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Wodehouse in Russian



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It seems that the latest Moscow literary fashion is P.G. Wodehouse.

According to here, his books were banned by Stalin in 1929–and to be fair, there is a Stakhanovite quota of deviationism in them–and permitted again only as late as 1989. Today, in addition to his books being translated and widely read again, there is a P.G. Wodehouse society that puts on plays based on them. (There are at least two Drones Clubs in existence–one in London, the other in New York.) One of his admirers says that, if you’ve had the experience of living in the Russia of the last century, the “English heaven” of Wodehouse’s books is irresistible.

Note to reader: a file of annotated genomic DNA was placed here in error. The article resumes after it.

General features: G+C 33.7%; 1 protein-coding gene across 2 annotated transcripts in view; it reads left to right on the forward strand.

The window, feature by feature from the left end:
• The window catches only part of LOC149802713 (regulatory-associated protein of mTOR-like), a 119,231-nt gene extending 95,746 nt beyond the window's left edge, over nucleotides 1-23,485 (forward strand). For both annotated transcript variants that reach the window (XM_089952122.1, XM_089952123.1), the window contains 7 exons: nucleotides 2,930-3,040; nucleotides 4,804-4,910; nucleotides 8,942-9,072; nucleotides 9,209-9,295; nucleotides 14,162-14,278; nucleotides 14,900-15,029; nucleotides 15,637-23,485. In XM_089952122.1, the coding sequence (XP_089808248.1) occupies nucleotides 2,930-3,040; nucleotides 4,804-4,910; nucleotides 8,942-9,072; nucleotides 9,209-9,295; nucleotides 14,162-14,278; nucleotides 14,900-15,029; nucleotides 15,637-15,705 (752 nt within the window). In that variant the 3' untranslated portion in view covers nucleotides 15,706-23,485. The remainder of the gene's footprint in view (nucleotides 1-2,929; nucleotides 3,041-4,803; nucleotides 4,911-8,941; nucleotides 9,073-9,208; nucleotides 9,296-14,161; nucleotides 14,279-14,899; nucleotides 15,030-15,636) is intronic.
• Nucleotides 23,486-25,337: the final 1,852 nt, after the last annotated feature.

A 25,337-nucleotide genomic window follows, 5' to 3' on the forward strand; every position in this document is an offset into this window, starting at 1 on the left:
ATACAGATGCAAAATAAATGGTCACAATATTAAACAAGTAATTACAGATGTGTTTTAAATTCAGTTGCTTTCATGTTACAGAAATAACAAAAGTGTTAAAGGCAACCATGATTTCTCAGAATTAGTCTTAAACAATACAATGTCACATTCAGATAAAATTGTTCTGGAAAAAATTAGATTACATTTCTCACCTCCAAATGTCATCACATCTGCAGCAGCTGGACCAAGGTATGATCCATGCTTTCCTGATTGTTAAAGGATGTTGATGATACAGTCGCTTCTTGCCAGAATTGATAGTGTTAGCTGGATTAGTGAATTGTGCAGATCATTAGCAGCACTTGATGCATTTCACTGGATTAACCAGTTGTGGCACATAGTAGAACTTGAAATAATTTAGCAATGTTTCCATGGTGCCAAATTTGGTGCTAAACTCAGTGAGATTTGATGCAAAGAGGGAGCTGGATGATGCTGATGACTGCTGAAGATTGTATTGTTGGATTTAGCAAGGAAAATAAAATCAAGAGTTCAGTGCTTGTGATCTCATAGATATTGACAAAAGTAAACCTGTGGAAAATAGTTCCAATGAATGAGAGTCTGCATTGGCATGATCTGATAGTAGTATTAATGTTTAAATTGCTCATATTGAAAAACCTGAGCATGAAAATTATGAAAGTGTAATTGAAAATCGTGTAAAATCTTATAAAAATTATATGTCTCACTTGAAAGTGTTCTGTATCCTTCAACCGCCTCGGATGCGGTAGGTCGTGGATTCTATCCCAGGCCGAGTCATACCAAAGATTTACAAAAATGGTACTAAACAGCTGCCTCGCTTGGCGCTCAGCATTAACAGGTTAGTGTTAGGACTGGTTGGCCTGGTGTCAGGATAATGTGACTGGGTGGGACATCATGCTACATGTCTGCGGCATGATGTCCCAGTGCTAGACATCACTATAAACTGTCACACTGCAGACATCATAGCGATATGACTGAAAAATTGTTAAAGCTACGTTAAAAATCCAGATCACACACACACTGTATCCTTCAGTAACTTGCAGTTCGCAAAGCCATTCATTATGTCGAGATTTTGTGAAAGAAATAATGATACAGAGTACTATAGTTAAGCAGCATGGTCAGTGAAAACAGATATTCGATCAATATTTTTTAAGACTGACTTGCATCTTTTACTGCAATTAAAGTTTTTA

I will now have to check with Iain Sproat–the former Tory MP who helped clear Wodehouse’s name of the taint of collaborationism–on the evidence for a related story. Sproat has long maintained that an early Wodehouse short story was on Tolstoy’s bedside table the night he died. From one heaven to another, I suppose.

 



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